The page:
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An improvement in oil prices boosted Saudi Arabia's foreign assets by nearly SR16 billion (Dh15.67bn) in January for the fourth successive month, indicating a large surplus in revenue despite record spending, according to official data.
From around SR1.570trn at the end of 2009, the assets controlled by the Saudi Arabian Monetary Agency (Sama), the kingdom's central bank, swelled to nearly SR1.586 trillion, their highest level since March 2009, Sama's figures showed.
Analysts said the increase in January was a result of higher-than-expected oil export earnings, which more than covered budgeted spending for the month.
"According to Sama, public sector deposits with the agency edged up again in January from mid-2009 lows. This trend reflects higher oil earnings and indicates that the fiscal position is more than comfortable," James Reeve, Senior Economist at the Saudi American Bank (Samba), told Emirates Business.
From SR893bn in June last year, deposits by the government and other public institutions with Sama surged to nearly SR940bn at the end of January, the figures showed.
The increase followed a sharp rise in oil prices from an average $40-60 a barrel during January-May to $70 in the following months.
In January 2010, the price of Opec's basket of 12 crudes soared to one of its highest averages of $76 a barrel in 17 months, far surpassing the price of $50 assumed by Riyadh in its 2010 budget.
Saudi Arabia has approved a record high budget for this year as part of an ongoing stimulus programme intended to counter the repercussions of the global financial crisis and keep its economy on track.
Spending was put at SR540bn and revenue at SR470bn, creating a deficit of SR70bn, one of the highest budgeted shortfalls in the kingdom's history. Although oil prices are expected to average around $70 this year, experts believe the budget could still run a deficit as Riyadh is again expected to overshoot planned expenditure by at least 10 per cent.
In 2009, higher oil prices only cut the actual deficit to SR45bn from a budgeted SR65bn gap against previous expectations by analysts that the budget could revert to a surplus. For 2010, independent estimates in the kingdom have so far issued contradicting projections about the budget position.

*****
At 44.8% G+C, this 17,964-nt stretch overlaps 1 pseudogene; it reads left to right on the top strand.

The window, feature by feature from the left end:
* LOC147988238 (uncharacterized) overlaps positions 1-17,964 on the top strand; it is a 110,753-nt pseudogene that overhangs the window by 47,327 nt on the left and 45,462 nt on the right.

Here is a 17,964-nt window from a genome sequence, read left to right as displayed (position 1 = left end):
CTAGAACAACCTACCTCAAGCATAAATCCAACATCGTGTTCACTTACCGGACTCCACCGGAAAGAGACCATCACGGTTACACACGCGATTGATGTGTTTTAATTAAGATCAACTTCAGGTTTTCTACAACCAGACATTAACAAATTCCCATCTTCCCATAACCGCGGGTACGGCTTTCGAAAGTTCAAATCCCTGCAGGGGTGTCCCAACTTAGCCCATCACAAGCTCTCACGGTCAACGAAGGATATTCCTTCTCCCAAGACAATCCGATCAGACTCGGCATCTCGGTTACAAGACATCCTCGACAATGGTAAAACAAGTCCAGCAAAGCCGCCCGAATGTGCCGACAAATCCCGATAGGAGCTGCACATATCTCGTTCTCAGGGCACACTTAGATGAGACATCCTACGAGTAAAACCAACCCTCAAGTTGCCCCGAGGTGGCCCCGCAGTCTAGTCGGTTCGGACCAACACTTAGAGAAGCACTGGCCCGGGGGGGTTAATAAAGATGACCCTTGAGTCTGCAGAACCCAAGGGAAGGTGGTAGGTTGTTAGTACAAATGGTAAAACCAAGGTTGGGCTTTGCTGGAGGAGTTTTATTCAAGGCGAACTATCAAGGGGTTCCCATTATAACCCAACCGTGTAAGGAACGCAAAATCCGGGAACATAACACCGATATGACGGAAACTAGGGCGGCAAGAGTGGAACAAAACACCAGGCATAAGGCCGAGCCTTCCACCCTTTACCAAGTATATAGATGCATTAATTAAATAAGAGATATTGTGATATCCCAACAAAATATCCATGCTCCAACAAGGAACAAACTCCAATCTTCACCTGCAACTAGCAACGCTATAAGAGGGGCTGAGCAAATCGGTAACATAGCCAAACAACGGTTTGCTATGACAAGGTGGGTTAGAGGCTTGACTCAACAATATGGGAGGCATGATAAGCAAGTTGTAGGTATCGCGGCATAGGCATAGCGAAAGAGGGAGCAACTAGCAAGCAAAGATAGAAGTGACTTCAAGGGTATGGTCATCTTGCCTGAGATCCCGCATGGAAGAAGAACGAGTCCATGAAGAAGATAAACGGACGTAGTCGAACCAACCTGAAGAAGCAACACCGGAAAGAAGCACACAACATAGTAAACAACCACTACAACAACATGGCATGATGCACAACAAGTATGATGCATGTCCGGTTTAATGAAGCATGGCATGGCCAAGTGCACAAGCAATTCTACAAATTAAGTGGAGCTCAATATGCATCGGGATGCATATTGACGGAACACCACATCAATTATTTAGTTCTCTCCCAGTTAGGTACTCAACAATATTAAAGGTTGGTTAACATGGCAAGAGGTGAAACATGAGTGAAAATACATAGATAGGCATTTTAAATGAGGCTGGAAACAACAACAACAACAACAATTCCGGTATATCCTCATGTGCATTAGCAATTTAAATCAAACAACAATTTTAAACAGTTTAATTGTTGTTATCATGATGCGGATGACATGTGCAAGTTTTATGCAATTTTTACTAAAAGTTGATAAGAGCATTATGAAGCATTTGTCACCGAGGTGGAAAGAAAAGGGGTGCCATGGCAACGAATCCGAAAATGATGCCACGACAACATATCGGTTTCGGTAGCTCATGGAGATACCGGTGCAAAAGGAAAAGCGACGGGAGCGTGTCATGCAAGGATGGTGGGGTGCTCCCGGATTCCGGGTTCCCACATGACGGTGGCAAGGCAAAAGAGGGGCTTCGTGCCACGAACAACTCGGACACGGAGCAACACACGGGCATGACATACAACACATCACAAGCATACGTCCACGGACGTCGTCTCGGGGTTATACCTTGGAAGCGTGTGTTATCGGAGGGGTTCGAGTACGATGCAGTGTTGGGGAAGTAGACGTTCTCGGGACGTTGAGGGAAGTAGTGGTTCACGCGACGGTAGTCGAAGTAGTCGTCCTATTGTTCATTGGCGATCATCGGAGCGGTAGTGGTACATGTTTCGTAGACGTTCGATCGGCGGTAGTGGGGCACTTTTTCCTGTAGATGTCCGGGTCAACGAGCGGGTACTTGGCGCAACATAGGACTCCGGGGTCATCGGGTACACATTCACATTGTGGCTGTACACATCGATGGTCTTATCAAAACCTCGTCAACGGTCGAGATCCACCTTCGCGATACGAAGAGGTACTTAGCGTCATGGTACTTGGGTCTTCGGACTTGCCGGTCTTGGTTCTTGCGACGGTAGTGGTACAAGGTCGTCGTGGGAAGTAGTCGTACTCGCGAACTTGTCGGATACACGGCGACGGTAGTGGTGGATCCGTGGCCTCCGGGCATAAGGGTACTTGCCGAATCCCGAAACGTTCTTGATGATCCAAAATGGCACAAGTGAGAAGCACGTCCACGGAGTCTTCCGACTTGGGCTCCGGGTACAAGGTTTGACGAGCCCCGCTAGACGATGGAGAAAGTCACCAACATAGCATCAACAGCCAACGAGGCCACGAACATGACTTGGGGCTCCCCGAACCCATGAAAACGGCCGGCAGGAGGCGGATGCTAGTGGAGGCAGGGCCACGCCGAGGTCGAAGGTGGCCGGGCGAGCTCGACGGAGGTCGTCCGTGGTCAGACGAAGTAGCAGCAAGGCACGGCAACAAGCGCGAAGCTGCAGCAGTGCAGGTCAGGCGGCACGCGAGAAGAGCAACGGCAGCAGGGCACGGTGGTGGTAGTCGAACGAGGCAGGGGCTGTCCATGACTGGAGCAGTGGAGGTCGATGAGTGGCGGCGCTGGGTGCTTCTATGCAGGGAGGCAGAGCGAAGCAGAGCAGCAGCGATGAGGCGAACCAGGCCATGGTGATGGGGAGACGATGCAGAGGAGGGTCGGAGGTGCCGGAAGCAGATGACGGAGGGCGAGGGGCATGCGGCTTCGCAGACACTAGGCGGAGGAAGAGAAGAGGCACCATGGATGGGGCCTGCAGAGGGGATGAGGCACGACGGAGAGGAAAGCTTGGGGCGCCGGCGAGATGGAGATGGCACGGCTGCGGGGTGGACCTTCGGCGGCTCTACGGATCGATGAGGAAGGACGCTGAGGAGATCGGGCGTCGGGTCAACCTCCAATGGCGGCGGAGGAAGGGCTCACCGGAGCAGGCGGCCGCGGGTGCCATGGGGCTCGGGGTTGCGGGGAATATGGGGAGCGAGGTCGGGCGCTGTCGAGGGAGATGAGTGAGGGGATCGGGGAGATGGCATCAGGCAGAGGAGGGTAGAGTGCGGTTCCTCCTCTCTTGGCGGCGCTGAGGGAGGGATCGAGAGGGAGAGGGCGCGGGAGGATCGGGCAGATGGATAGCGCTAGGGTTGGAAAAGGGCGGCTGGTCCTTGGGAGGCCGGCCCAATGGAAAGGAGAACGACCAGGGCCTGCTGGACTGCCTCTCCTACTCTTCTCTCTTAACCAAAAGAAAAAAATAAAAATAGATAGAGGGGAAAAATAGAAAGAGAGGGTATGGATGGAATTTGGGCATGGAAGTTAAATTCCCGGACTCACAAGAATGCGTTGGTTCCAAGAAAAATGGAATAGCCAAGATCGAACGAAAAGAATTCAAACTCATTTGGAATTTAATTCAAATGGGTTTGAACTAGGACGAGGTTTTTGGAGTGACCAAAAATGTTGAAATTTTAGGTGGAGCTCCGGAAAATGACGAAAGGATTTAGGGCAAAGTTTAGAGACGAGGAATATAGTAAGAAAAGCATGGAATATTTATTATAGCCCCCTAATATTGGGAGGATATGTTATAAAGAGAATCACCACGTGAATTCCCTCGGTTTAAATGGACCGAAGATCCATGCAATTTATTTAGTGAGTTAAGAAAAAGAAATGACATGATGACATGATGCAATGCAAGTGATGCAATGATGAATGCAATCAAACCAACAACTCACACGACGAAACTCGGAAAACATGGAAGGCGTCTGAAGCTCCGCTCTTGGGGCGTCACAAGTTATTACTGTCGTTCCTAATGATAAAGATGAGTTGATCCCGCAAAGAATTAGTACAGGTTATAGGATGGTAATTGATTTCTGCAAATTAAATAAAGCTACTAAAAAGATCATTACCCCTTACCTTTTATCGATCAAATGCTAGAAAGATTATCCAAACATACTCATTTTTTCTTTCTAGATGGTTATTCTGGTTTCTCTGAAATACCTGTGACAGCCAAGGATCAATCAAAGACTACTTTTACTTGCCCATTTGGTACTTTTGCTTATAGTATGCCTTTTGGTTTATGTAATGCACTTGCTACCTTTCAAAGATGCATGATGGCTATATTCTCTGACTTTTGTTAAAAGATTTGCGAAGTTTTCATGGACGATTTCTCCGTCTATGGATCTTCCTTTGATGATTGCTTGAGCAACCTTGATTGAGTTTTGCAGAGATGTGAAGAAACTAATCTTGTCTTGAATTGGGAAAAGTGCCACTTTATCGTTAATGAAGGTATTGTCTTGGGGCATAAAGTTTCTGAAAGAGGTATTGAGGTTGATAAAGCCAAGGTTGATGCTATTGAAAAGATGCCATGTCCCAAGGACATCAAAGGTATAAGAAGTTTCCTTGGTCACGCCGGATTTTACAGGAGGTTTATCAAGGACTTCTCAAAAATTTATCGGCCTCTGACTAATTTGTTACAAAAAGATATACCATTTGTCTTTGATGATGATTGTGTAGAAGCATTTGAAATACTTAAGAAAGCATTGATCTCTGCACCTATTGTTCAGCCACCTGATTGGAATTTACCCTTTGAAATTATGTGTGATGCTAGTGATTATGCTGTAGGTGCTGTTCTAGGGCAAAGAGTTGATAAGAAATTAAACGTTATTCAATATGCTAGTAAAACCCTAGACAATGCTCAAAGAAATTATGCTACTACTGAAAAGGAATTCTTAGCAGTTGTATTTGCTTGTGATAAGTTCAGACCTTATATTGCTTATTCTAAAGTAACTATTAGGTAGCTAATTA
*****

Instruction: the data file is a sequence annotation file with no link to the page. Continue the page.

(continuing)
Sama's figures showed the increase in its assets in January was in both investment in foreign securities and deposits with banks abroad.
From around SR1.071trn at the end of 2009, investment in foreign securities climbed to SR1.079trn at the end of January while deposits with banks grew from SR335.6bn to SR343.2bn, the figures showed.
In a recent study, a key Saudi bank expected Sama's assets to surge by nearly 14 per cent at the end of this year because of an expected rise in oil prices to an average $70 from $60 in 2009.
Banque Saudi Fransi (BSF) said the surge this year would follow a decline by around 12 per cent in those assets because of heavy withdrawal by the government to meet growing spending commitments at home.
"The size of those assets receded in 2009 because of the dual impact of lower oil export earnings and higher public spending… we do not expect any change in Sama's conservative strategy of managing those assets," BSF said.
"As for this year, our expectations are that growth in those assets will outpace growth in the kingdom's nominal GDP… we believe the government will continue to support the expansionary public spending programme but since oil revenues are projected to increase, we expect those assets to rise by 14 per cent to reach nearly SR1.67trn at the end of 2010."
Heavy borrowing by Saudi Arabia in the previous years boosted its public debt to a record SR660bn in 1999 before the surge in oil prices allowed it to gradually slash the debt in the following years. At the end of 2009, the debt stood at SR225bn, according to Sama.
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